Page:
C) TASKER Donald Gilbert, 61 Melbourne trainee Presbyterian minister and school teacher. Receives 6 year jail sentence in Melbourne County Court after being convicted on 29 child sex charges, including 12 counts of indecent assault, 5 of attempting indecent assault, 7 of gross indecency with aggravating circumstances and 5 of committing unlawful sexual intercourse with aggravating circumstances, against 4 boys, aged 5 to 11, between 1986 and 1991 at Melbourne home and suburban swimming pool. Court hears Tasker, of Croydon, abused his victims after volunteering to become surrogate parent with Melbourne community welfare agency. (Victoria, Australia, 1992).

D) LOS ANGELES - Ronald Reagan's former pastor returned to active ministry two years after he was disciplined for sexual misconduct with 5 women. Presbyterian minister Rev. Donn Moomaw,66, accepted an interim position in a San Diego church after the presbytery had determined he had fulfilled all the requirements, including signs of full repentance. (7/27/97)

E) PRESBYTERY REMOVES PASTOR. The Pittsburgh Presbytery removed the associate pastor of the prominent East Liberty Presbyterian Church on charges of sexual misconduct. Rev. Howard Eybers, 43, is accused by 3 women of making sexual overtures. Source: _Pittsburgh Post- Gazette_ 3/7/92.

Related Articles

Protecting the Church from the Legal liabilites of Ministers

The Christian Science Monitor - Sex abuse spans spectrum of churches

San Fransisco Chronicle - Sex scandals also affect Protestant clergy

Los Angeles Times - Sex Abuse by Clerics, A Crisis of Many Faiths

CNN - Abuse 'not simply a church problem'

Catholic News Service - Catholic Church not only religion facing problems

Nando Times - Bashing the Catholic Church

Dee Miller, Victim Advocate - Collusion Act of the Southern Baptist Convention

Pastors: Sexual abuse by clergy hurts all of Christianity

Speakers at Southern Baptist Convention sympathize with Roman Catholics


Clergy Sexual Misconduct: Just a Catholic Problem?

Clergy Abuse Scandals

Child Sexual Molestation by Various Protestant Clergy

Clergy Child Molesters

Clergy abuse problem plaguing many denominations: Victims can't forget: Issue not confined to Catholic Church


Christianity Today (an evangelical Protestant magazine) noted that there were “70 child abuse allegations reported against American Protestant churches each week during the last ten years,” a quarter of which were against pastors. (“Go Figure” May 21, 2002)

In a 1983 doctoral thesis by Richard Blackmon, 12% of the 300 Protestant clergy surveyed admitted to sexual intercourse with a parishioner. See: Clergy Sexual Abuse.

17 percent of laywomen said that their own pastor had harassed them.... 10% of Protestant pastors had been sexually active with an adult parishioner... only 6.1 percent of Southern Baptist pastors admitted to having sexual contact with a parishioner. See: Denominations Sexual Abuse.

Wednesday, October 05, 2005

Has Martin Luther's "Snow-Covered Dunghill" Mystery-Legend Been Solved?!

By Dave Armstrong (10-5-05)

[Martin Luther's words will be in green]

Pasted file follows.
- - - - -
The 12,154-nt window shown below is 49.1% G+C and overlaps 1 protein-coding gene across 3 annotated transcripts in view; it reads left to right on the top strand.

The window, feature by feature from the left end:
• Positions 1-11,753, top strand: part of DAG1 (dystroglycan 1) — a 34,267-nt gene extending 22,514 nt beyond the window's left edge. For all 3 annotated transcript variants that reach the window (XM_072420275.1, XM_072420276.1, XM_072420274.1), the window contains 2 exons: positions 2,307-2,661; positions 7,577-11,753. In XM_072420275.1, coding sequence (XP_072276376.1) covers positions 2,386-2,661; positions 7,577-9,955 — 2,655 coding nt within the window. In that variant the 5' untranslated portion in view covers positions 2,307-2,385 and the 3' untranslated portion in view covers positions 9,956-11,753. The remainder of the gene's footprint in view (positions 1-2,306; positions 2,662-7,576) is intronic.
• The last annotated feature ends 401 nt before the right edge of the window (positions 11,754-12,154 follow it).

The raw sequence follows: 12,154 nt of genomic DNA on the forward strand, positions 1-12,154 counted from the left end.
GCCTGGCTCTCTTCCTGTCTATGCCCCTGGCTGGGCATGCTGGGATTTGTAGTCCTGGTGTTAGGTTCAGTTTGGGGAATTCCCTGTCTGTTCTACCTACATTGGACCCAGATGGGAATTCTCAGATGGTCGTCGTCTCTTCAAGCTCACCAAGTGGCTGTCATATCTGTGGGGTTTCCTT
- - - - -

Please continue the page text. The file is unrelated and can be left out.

[warning: contains some language regarding dung and related notions in just one portion, that may be offensive to some readers: from a biography of Luther: citing his own words. You (i.e., those who are or may be offended in this way) have been forewarned. Continue at your peril, and don't blame me for the way Luther talked]

Many of us who have engaged in Catholic-Protestant debate have heard of the famous "saying" allegedly from Martin Luther, about justified man being a "snow-covered dunghill" (I certainly have). Strangely enough, however, the actual location of the saying (if, in fact, it is authentic) seems to be difficult to find. How is it, then, that a saying so mysterious has become almost commonplace as a sort of piece of "Luther folklore"? Even those familiar with Lutheran theology profess to be befuddled by this. Thus, Walt Tappert asked on a Lutheran discussion forum (June 13, 2003) :

A number of posters on a Catholic Discussion Board have been claiming that Martin Luther used a "snow-covered dunghill" as an ogy for justification. Some have claimed Luther made the ogy in his Table Talk.

When challenged to provide a reference, others reduced the claim to say "it is a part of the Lutheran tradition, and is an accepted as such by Lutherans, who believe that it is an apt ogy for explaining their concept of justification."

A search of the CD-ROM of the American Edition of Luther's Works returned no hits for "snow-covered dunghill."

I have three questions:

1. Does anyone have any idea where Luther himself may have used "snow-covered dunghill" as an ogy for justification?

2. Can anyone cite prominent and respected Lutheran theologians who have used the phrase "snow-covered dunghill" as an ogy for justification?

3. In the event of negative responses for questions 1 and 2, can anyone cite prominent and respected non-Lutheran theologians who have embraced a "snow-covered" dunghill" as an apt ogy for justification?

I must confess that I've not heard the ogy used by Lutheran theologians or in Lutheran churches. I am really quite curious as to how this particular ogy became attached to Martin Luther.

Likewise, a Q & A page for WELS (Wisconsin Evangelical Lutheran Synod) provides this exchange:

Q: I was reading the writings of Martin Luther and one time I came across a passage that read basically that our sins would be 'covered over 'like snow over a dunghill. ... I have never been able to find this piece since I first read it. Can you tell me where the passage can be located and what writings this could be taken from?